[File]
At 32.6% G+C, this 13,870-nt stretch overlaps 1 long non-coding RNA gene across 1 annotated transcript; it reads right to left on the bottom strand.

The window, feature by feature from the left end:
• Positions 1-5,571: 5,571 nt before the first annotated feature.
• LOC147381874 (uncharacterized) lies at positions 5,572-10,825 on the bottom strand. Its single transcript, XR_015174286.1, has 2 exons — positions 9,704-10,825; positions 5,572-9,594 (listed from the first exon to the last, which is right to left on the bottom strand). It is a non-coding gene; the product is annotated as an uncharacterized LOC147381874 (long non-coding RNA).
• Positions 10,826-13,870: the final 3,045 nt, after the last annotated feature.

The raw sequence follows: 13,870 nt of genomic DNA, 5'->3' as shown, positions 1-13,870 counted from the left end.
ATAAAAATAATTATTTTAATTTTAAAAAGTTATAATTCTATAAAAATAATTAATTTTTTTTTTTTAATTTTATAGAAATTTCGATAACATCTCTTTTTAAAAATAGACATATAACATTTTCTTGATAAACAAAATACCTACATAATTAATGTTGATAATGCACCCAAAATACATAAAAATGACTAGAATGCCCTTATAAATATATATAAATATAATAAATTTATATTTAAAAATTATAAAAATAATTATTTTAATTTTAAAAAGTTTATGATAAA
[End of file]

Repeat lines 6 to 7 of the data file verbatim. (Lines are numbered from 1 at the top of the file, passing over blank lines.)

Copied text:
The raw sequence follows: 13,870 nt of genomic DNA, 5'->3' as shown, positions 1-13,870 counted from the left end.
ATAAAAATAATTATTTTAATTTTAAAAAGTTATAATTCTATAAAAATAATTAATTTTTTTTTTTTAATTTTATAGAAATTTCGATAACATCTCTTTTTAAAAATAGACATATAACATTTTCTTGATAAACAAAATACCTACATAATTAATGTTGATAATGCACCCAAAATACATAAAAATGACTAGAATGCCCTTATAAATATATATAAATATAATAAATTTATATTTAAAAATTATAAAAATAATTATTTTAATTTTAAAAAGTTTATGATAAA